Person County Emergency Management officials thought they had escaped a beating when Thursday’s heavy rains and tornado threats came and went without causing too much damage. But the second part of the storm’s 1-2 punch caught everyone by surprise.
“We were all geared up for Thursday’s rain. We had extra dispatchers on duty at the 911 center and, to be honest, it was pretty much a regular day,” Person County Emergency Services Director Doug Young said Friday. “It didn’t overwhelm us until this morning.”
In a one-hour period between 7 and 8 a.m. Friday, Young said dispatchers answered 13 calls of downed trees from locations all around the county. One man reported a tree had fallen across the hood of his vehicle Friday morning while he was stopped at a stop sign at the intersection of Durham and Weldon-Painter roads. The man wasn’t hurt, but Young said the reports of downed trees coincided with consistently high winds that blew through the county early Friday. Young said Friday afternoon that he had received three reports of houses damaged by fallen trees.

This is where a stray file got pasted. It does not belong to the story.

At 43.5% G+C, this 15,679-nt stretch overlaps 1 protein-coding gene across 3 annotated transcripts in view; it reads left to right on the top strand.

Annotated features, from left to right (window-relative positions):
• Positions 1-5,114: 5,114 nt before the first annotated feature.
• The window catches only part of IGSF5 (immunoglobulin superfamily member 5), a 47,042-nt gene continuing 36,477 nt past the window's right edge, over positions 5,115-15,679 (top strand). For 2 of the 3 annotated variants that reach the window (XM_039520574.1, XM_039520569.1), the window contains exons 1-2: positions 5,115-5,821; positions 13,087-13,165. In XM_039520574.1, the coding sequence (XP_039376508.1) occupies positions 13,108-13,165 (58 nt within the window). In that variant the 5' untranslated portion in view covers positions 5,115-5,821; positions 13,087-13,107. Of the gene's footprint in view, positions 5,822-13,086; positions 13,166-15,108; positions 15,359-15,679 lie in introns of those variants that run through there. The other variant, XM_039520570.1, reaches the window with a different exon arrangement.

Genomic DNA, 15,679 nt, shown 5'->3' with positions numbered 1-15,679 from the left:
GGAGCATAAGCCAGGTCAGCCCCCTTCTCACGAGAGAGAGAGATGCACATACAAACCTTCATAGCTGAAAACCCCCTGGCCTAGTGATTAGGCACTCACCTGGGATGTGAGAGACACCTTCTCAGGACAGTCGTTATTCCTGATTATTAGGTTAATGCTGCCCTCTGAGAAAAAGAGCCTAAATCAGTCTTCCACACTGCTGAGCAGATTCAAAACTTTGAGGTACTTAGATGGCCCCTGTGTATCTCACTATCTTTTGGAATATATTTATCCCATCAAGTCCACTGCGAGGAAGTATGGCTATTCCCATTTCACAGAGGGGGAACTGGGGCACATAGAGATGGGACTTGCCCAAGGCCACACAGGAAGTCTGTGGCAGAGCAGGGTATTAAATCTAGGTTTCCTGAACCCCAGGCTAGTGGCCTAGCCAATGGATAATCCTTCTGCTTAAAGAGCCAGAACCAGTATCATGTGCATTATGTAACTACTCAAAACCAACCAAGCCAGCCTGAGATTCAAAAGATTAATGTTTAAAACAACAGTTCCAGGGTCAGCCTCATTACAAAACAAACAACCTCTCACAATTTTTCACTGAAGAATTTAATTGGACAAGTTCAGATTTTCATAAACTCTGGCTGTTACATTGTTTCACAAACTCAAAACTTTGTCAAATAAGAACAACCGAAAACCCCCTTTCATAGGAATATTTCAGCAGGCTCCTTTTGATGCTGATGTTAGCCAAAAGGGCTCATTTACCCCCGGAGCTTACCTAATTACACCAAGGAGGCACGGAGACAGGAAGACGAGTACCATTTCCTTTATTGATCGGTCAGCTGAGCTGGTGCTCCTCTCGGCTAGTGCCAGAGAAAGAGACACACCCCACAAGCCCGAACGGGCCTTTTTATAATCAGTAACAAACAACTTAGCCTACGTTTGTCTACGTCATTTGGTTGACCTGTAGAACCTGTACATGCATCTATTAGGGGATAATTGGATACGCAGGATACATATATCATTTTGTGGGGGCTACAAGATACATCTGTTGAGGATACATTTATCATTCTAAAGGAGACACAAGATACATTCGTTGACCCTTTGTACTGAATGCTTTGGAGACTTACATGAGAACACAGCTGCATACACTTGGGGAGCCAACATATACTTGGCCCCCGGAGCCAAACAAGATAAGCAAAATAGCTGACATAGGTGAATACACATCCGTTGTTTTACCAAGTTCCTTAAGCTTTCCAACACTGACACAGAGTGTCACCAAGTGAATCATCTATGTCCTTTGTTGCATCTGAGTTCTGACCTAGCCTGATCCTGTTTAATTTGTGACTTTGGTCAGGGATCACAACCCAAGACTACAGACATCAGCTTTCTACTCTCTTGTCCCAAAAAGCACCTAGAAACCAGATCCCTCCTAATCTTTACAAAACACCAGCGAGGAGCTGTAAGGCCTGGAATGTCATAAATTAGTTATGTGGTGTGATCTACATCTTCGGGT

Predictions of high wind early on Friday prompted school officials to cancel classes Friday. The schools were released early on Thursday in anticipation of heavy rains and possible thunderstorms and tornadoes.
A tornado warning was issued shortly after noon on Thursday in the Hurdle Mills area, but there were no reports of a tornado. The heavy rains, Young said, came in such a way that flooding problems were minimized. “We got some frog-chokers for five or 10 minutes but then we would have 30 minutes with no rain and what water was on the road had a chance to move off,” Young said.
Scattered power outages were reported by Duke Energy in the wake of the storms. At noon on Friday, Duke Energy reported 726 Person County customers without power. Restoration crews worked to repair the outages, but they were hampered by the high winds which, at times, kept the workers from going up in their bucket trucks to make repairs.